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Eric Reid’s grievance against Bengals denied by arbitrator

Eric Reid and the NFLPA filed a grievance against the Bengals back in May.

NFL: New York Giants at Carolina Panthers Jeremy Brevard-USA TODAY Sports

It appears the Bengals won’t face any repercussions following Eric Reid’s grievance against the team.

According to, the grievance filed by the NFL Players Association on behalf of Reid after his free-agent visit to the Bengals this spring has been denied by an arbitrator,

Reid and the NFLPA had filed a collusion grievance against the Bengals in the spring that remained opened to this point during the 2018 season, but it’s now been decided. The Bengals are off the hook.

To recap, the Bengals hosted Reid for a visit in in April, where owner Mike Brown allegedly discussed with Reid his intentions surrounding the national anthem. Brown allegedly, per Pro Football Talk, said he planned to prohibit kneeling during the anthem.

Reid left the visit without a contract offer, and no NFL team would sign him until the regular season began. The NFLPA filed a grievance on his behalf back in May based on the following:

The NFLPA has filed a non-injury grievance and a system arbitrator case on behalf of free agent safety Eric Reid. Prior to the start of the current NFL off-season, our Union directed the agents of free agent players who had participated in peaceful on-field demonstrations to collect, memorialize and report any relevant information about potential violations of the Collective Bargaining Agreement by teams. These cases were filed based upon the following:

- There is no League rule that prohibits players from demonstrating during the national anthem.

- The NFL has made it clear both publicly and to the NFLPA that they would respect the rights of players to demonstrate.

- The Collective Bargaining Agreement definitively states that League (NFL) rules supersede anyconflicting club rules.

- According to our information, a club appears to have based its decision not to sign a playerbased on the player’s statement that he would challenge the implementation of a club’s policy prohibiting demonstration, which is contrary to the League policy.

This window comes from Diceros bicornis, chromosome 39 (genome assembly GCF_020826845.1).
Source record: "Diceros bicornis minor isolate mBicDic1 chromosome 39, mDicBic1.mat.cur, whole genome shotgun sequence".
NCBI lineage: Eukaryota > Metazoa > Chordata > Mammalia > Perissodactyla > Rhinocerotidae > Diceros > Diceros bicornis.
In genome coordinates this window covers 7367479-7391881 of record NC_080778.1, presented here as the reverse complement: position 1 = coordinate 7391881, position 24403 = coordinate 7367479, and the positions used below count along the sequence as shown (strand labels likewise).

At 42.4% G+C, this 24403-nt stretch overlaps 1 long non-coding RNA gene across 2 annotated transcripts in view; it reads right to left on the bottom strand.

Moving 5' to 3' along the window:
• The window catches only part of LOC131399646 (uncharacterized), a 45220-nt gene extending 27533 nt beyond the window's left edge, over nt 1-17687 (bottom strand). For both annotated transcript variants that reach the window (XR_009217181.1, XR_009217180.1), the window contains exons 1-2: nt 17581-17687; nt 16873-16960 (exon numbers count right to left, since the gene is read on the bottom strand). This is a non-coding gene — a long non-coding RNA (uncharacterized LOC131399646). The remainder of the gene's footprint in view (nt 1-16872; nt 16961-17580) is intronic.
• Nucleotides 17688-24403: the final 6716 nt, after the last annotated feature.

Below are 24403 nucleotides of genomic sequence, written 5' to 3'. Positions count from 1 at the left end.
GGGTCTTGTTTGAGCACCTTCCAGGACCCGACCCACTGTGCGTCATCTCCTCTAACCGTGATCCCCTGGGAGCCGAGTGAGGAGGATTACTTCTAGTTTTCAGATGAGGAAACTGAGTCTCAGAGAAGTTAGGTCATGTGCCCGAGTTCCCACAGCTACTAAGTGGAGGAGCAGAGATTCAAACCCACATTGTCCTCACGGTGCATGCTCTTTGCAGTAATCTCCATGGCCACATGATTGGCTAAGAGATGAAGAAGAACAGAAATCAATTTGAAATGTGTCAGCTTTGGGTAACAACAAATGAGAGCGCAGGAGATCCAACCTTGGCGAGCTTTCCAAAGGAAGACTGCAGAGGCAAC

- At least one club owner has asked preemployment interview questions about a player’s intent to demonstrate. We believe these questions are improper, given League policy.

This is the same type of case that Reid’s former 49ers teammate, Colin Kaepernick, filed against the NFL in November of 2017. That has yet to be ruled on, partly because Kapernick has yet to be signed by an NFL team.

Reid, however, has since signed with the Panthers, so his case for a grievance probably took a hit with that. The former 49ers safety was an advocate in Kaepernick’s original national anthem protest back in 2016, and he continued to protest throughout the 2017 season when Kaepernick was no longer on the team.

The case against the Bengals is that Brown was never going to offer Reid a contract if Reid told him he would not stop protesting while on the Bengals, despite having legitimate interest in Reid beforehand. The NFL arbitrator deemed it was within the Bengals’ rights to ask Reid such questions.

Reid has been kneeling during the national anthem since signing with the Panthers and even got into an altercation with Eagles safety Malcom Jenkins on Sunday before their game. It was related to his protests and support of Kaepernick.

Per, Reid’s attorney Mark Geragos had no comment on the decision. The NFL and NFLPA also did not have any immediate reaction either.

UPDATE: The NFLPA has released the following statement regarding the NFL arbitrator’s decision on Reid.